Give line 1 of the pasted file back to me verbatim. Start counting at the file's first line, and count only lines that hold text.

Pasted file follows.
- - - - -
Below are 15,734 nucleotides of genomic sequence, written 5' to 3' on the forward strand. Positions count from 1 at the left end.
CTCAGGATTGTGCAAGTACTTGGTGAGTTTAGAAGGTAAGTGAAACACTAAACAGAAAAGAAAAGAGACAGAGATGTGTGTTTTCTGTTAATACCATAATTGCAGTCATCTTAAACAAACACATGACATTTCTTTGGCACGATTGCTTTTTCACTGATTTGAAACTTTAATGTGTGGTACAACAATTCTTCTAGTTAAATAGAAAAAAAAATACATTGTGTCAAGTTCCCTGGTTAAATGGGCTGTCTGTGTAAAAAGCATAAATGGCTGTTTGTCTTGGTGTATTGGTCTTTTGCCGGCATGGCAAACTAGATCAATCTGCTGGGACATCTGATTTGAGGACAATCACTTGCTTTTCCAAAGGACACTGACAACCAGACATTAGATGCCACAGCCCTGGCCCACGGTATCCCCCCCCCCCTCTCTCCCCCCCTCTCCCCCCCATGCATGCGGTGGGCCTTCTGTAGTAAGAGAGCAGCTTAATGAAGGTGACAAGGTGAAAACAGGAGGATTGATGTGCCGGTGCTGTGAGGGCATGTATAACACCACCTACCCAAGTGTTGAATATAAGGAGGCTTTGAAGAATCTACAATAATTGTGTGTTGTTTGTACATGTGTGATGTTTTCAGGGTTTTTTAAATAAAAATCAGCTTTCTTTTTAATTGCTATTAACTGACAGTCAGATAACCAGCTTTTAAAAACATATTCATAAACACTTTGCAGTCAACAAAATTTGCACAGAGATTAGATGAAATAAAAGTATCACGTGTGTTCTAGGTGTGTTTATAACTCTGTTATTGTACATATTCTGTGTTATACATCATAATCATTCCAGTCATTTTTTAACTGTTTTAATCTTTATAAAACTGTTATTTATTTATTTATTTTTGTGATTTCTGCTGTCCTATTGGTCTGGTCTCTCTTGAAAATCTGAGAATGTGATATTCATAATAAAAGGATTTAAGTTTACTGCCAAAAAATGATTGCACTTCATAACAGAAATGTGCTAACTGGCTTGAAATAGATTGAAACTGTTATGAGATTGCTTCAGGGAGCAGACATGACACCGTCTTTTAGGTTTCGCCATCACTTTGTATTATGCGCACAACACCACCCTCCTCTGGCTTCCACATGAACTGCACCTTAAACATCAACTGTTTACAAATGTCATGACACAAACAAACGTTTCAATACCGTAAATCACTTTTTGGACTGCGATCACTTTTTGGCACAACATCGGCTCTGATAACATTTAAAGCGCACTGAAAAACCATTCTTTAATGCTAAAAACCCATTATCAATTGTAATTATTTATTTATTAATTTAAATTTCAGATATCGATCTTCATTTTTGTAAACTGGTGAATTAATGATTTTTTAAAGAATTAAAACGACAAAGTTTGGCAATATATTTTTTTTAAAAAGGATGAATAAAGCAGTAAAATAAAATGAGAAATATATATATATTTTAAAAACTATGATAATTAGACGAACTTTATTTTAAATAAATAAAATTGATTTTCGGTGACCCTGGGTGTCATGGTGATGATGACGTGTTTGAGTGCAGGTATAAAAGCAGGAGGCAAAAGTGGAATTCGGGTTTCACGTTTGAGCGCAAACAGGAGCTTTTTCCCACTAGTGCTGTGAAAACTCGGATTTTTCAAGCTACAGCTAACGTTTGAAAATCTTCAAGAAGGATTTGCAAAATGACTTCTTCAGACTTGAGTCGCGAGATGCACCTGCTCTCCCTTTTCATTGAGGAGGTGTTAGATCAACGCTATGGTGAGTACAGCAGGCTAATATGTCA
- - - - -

Below are 15,734 nucleotides of genomic sequence, written 5' to 3' on the forward strand. Positions count from 1 at the left end.